Shen Yun's Southern California spokeswoman, Simone Gao, confirms that the show attracts a diverse audience, referring to a study the group conducted in New York that showed 70 percent of the audience members were non-Chinese. This contrasts with most Chinese culture shows that come through Southern California – for example, folk singer Song Zuying's concert in 2013 or annual Chinese festival performances held at the Pasadena Civic Auditorium or San Gabriel Mission Playhouse – which are marketed toward Chinese immigrant communities and also state-supported, whether by mainland China or Taiwan.
Shen Yun, on the other hand, is led by practitioners of Falun Gong, a religious group that has been banned in China since 1999, when the Communist Party saw it as a potential threat to power.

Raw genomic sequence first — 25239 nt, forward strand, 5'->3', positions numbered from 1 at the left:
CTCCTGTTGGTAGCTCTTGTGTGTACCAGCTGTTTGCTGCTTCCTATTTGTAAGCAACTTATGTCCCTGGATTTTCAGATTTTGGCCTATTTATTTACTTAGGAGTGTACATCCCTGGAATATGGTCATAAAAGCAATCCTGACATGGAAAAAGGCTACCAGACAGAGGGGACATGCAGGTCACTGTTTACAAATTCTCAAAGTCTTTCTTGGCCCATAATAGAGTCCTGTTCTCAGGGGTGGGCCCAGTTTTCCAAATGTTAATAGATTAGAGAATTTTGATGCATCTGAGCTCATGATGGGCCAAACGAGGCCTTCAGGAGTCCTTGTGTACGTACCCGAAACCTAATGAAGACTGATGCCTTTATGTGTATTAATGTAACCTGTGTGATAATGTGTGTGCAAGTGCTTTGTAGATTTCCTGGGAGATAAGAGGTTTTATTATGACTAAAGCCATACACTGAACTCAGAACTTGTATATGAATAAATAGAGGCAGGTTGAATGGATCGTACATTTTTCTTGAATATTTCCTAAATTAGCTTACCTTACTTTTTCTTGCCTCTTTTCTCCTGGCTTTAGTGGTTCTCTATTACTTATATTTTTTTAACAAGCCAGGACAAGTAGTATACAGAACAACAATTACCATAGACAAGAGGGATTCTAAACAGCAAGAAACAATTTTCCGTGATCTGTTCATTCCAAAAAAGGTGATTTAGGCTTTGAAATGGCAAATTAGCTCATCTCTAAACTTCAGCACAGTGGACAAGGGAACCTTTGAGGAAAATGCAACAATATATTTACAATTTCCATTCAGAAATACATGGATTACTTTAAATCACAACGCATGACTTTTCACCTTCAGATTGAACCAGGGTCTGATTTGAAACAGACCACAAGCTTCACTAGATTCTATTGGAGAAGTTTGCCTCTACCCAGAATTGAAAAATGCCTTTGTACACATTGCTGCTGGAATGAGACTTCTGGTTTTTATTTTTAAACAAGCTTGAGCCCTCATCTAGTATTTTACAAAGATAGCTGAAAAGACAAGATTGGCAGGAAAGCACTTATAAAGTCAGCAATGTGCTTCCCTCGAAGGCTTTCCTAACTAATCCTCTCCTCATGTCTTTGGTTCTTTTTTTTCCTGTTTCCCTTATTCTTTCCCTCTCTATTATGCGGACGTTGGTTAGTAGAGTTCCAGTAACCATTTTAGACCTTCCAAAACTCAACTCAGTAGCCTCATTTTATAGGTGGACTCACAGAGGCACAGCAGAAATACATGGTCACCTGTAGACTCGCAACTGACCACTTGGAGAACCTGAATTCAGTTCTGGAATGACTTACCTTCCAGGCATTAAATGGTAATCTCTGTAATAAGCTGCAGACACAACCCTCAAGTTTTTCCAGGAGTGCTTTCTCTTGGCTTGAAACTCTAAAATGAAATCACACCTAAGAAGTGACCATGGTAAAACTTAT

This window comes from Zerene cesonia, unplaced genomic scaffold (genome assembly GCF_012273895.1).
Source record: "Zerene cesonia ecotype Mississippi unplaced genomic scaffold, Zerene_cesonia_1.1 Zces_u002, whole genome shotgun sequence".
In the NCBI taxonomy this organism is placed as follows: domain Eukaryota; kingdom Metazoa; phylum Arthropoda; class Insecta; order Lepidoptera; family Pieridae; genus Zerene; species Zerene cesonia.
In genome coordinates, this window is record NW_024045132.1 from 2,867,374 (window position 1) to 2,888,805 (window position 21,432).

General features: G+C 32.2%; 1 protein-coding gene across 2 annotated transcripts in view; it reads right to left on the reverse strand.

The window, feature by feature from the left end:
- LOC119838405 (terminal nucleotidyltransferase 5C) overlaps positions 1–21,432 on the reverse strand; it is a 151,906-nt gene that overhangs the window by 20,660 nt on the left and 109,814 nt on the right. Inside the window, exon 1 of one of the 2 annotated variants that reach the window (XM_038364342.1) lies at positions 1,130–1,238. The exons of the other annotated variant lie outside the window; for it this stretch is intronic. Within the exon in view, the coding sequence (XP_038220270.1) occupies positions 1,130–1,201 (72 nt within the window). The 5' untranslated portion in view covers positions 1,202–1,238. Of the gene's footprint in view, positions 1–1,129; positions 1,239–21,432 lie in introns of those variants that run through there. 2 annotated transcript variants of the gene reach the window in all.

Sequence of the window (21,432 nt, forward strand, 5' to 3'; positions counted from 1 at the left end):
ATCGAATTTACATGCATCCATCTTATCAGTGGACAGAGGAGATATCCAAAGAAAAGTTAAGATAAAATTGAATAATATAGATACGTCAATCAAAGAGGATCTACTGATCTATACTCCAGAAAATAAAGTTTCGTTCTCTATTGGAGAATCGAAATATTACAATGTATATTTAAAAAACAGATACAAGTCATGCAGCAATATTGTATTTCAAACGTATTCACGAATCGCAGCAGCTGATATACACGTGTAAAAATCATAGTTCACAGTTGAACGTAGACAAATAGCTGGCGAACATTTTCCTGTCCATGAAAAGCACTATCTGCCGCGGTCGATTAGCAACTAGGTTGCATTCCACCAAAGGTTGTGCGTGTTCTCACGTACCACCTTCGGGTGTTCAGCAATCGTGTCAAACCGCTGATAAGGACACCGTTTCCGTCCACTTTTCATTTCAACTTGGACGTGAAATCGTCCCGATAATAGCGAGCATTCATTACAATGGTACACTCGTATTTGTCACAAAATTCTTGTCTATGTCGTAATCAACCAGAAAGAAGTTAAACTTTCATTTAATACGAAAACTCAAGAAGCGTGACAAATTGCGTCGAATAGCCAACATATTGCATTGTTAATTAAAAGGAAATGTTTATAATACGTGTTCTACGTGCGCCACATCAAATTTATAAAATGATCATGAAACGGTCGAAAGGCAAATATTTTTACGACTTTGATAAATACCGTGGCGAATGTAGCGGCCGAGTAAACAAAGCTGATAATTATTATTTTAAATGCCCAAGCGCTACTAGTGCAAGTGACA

The show mostly re-creates light-hearted fables about a Song Dynasty monk with magical powers, or a demigod, Ne Zha, born as a giant meatball. But it also features “The Steadfast Lotus” and “Buddha's Compassion Shines Forth,” jarring dances showing evil men in black, sporting the red Communist symbol, who violently capture innocent Falun Gong members for practicing their meditations.
Some may read “Buddha's Compassion Shines Forth” – the show's concluding scene – as uplifting, as Lord Buddha destroys the corrupt city where the scene takes place to save the believers, while others may find it bewildering, wondering why this destruction is conveyed through a computer-generated backdrop that's reminiscent of Hollywood apocalypse films.